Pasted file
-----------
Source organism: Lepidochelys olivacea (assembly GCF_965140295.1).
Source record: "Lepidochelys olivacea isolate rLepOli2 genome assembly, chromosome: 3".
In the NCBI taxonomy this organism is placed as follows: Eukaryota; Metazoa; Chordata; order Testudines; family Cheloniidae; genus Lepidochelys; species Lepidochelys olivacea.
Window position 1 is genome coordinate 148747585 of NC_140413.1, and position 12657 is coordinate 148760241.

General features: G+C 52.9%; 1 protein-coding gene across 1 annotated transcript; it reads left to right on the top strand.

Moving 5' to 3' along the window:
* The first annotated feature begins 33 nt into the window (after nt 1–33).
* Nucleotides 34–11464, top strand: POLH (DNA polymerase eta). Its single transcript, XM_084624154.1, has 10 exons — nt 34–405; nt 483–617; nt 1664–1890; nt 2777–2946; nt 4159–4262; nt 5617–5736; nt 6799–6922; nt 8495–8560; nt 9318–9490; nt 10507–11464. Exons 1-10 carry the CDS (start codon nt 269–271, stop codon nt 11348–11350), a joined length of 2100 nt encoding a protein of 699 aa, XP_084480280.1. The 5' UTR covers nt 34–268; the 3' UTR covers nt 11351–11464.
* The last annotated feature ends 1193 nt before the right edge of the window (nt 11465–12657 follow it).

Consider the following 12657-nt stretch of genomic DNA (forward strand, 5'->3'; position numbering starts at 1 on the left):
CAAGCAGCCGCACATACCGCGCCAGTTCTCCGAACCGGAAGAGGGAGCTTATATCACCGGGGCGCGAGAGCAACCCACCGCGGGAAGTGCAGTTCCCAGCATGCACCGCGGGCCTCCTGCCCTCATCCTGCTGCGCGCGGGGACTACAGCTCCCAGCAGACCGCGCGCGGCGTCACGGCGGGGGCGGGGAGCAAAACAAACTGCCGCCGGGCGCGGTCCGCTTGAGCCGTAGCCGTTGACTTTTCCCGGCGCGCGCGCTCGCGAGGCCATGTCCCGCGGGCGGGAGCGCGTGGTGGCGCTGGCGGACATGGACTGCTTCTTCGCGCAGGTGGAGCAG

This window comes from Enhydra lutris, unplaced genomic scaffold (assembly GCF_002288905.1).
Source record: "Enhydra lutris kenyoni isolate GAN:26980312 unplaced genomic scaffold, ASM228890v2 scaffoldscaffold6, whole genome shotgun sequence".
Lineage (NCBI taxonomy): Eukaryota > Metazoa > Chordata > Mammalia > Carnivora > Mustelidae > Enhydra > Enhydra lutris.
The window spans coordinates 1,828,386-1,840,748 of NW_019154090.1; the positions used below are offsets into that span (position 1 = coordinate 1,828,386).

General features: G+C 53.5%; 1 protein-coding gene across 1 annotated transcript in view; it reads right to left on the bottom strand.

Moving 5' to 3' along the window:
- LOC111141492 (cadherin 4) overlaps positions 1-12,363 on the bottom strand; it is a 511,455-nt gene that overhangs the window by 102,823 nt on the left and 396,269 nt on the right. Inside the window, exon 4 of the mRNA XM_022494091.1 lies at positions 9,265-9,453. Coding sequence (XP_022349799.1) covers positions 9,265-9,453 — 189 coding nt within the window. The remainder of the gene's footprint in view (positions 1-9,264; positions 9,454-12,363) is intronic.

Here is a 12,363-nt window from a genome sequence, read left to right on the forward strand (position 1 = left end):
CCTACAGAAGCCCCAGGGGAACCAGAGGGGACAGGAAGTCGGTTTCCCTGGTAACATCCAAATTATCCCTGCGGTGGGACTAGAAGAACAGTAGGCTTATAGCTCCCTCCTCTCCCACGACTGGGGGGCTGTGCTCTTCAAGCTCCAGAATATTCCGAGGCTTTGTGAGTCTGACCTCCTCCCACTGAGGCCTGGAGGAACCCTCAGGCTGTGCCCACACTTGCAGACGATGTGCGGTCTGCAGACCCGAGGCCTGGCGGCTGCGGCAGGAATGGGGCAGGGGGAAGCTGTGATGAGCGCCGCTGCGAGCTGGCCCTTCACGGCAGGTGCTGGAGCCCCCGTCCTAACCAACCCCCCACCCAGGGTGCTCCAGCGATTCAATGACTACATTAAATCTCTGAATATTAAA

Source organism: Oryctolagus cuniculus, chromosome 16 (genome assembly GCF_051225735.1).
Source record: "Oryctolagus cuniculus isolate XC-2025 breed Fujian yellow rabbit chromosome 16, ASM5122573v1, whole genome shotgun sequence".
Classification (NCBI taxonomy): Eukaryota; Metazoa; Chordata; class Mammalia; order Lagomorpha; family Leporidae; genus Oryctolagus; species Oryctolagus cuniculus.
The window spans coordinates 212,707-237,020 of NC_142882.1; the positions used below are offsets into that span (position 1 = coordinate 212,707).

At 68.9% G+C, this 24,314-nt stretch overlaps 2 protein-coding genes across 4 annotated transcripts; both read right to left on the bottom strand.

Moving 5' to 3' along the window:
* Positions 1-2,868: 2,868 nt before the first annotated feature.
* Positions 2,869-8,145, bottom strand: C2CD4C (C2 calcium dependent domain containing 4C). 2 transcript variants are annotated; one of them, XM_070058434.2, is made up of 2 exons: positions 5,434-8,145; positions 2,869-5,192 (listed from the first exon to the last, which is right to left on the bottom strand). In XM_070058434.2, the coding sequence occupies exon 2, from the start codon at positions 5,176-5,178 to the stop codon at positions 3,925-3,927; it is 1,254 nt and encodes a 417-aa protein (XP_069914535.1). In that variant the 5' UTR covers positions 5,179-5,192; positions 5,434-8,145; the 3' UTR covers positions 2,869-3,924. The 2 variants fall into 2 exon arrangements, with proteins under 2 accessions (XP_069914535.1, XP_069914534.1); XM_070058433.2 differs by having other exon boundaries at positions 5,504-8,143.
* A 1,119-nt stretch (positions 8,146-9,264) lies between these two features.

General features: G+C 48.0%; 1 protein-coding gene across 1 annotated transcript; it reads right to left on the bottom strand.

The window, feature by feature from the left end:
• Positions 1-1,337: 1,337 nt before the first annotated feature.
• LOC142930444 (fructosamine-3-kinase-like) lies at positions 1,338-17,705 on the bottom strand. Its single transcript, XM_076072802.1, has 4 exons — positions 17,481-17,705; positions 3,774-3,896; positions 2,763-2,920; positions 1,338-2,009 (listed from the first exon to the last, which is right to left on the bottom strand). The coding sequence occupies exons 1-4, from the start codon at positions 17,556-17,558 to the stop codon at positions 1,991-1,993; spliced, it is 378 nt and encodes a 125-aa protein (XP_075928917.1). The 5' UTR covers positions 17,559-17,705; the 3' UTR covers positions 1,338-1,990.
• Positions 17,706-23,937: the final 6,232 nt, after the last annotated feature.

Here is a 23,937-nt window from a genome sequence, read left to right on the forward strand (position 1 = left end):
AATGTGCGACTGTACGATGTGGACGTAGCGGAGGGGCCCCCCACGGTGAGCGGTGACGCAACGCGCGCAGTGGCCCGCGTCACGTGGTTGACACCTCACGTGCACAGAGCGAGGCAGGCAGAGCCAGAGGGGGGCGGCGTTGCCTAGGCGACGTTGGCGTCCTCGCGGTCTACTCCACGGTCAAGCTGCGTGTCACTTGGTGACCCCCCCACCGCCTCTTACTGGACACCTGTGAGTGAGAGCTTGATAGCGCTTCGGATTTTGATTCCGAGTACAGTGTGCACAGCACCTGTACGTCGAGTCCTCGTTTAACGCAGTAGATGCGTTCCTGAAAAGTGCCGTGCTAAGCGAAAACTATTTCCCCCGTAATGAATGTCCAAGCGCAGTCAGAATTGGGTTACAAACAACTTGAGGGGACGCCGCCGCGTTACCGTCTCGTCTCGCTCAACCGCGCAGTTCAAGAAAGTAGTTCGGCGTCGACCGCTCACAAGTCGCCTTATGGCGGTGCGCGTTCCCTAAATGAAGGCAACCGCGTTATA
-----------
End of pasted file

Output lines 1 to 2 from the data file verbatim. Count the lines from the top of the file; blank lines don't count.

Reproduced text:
Source organism: Lepidochelys olivacea (assembly GCF_965140295.1).
Source record: "Lepidochelys olivacea isolate rLepOli2 genome assembly, chromosome: 3".